When looking at the importance of having a will and leaving a legacy for your family, it is easy to overlook one important thing–you are still living and have a say-so in what happens to you and for you.
While many are advised to create a will to ensure their assets are distributed according to their wishes after they pass away, Toledo residents may not be aware that there are different categories of wills. Living wills are one of those types of wills. It might be an option for someone to consider if they want to leave directions for loved ones and medical care providers in case they are facing a life-threatening situation.
It is important to note that any authority granted by a living will ends when the person who made the document dies. There is the single exception that some living wills or powers of attorney give healthcare agents the power to make decisions about organ donation or autopsy. But, because those decisions must be made very soon after death, the authority is not long-lasting. Again, this is in sharp contrast to a regular last will and testament, which has no effect when the will-maker is alive but becomes legally binding at death.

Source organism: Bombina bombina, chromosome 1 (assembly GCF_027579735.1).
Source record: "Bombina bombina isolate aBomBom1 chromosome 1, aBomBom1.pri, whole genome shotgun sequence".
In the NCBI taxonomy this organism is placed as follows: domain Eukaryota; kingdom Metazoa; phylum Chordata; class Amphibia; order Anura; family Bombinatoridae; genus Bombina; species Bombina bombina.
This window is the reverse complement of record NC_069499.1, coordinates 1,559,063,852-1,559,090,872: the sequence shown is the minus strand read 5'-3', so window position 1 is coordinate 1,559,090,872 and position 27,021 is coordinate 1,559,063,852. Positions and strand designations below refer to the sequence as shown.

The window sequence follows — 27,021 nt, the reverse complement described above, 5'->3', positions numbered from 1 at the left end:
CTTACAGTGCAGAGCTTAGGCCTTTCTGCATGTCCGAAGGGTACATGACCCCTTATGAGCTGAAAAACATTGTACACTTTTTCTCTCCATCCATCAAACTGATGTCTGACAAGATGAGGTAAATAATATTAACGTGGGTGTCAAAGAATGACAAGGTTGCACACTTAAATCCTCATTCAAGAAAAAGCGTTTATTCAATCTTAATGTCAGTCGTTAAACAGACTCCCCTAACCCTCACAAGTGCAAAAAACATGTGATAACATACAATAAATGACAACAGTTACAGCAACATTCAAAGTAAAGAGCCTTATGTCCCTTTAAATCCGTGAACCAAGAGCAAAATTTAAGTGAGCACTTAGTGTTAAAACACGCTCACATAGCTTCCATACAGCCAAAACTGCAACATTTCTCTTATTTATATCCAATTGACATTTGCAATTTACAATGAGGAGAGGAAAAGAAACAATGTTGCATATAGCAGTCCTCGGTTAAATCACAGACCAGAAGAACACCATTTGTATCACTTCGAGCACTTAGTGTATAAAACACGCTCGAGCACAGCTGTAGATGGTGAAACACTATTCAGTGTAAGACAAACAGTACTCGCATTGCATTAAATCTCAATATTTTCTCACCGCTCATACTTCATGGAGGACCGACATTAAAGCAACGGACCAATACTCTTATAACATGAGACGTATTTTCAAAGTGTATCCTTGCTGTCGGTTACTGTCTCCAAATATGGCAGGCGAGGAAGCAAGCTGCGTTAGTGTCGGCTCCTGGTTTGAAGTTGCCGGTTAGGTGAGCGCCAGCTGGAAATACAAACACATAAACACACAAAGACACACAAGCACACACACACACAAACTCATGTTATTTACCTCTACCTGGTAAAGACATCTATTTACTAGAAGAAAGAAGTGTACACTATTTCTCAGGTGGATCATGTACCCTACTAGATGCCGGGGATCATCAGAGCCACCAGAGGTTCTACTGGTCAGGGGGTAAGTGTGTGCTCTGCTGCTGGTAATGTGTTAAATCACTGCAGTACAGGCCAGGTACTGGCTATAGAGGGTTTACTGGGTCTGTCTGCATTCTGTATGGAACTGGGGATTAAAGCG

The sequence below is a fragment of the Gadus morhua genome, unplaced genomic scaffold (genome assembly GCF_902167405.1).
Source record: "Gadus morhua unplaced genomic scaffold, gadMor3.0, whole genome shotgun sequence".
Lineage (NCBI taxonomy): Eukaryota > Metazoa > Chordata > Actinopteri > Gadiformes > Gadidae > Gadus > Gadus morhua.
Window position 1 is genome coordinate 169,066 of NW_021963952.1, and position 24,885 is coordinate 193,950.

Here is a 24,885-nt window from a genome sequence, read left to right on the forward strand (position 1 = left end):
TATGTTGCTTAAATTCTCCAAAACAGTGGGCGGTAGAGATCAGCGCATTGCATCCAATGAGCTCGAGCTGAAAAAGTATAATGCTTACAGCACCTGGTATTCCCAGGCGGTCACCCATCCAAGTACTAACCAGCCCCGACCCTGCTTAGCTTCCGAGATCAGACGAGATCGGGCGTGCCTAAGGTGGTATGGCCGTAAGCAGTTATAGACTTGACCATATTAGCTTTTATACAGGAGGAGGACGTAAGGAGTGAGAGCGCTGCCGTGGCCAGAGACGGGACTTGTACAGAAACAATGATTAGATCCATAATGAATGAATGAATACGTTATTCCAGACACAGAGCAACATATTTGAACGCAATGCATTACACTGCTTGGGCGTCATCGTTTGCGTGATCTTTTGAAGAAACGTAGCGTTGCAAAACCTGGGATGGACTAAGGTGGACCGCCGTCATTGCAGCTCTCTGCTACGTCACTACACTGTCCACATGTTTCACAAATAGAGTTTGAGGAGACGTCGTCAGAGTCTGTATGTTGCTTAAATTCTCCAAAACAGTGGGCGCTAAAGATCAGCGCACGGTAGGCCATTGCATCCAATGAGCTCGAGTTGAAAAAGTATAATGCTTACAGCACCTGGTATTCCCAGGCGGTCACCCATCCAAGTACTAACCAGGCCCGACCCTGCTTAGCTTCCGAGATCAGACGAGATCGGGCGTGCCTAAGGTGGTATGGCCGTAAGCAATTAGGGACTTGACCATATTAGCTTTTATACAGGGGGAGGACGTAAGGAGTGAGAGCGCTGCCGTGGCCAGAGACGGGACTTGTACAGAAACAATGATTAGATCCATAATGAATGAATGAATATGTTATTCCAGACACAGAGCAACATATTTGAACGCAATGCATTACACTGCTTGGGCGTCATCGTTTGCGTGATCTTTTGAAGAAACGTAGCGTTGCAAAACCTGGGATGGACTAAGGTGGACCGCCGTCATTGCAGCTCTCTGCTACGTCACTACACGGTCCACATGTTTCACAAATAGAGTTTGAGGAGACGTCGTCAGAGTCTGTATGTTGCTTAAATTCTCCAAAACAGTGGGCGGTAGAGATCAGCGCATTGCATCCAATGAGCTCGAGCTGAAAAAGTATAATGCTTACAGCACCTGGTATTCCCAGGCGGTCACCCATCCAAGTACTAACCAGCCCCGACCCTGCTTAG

A living will, or an advance directive, is a legal document that helps you control your medical care. It outlines what medical procedures you approve of to attempt to preserve your life and it provides instructions for your end-of-life care. With this document, you can control what happens to you should you not be able to actively voice your preferences for yourself.
For example, an unconscious patient facing a terminal illness may not be able to voice whether or not he or she would like life-sustaining treatment and their family members may also not know what that individual wants. A living will would provide guidance in that situation. It only comes into play when someone is unable to convey their own wishes — doctors do not consult the document if a life-threatening situation does not exist.
A living will should cover many medical procedures that would be common in life-threatening situations. Ventilation, dialysis and resuscitation through electric shock are just some examples of procedures that could be addressed, as well as whether would wish to donate their tissue or organs.
A living will is different from a healthcare proxy and ideally an individual should have both. A healthcare proxy identifies an individual who is allowed to take medical decisions on behalf of someone if he or she is unable to do so.
When someone is trying to get their estate planning documents together to provide guidance and directions for their heirs and beneficiaries, it is important to ensure that all the documents are in order. Knowing what documents are required can be complicated and consulting an experienced attorney might be beneficial in such situations.
How can you get a living will in place? Because of the legality and requirements, most people hire a probate lawyer to prepare their living will. We would love to help discuss a living will with you and help you identify what is best for you. Contact us today for a free consultation!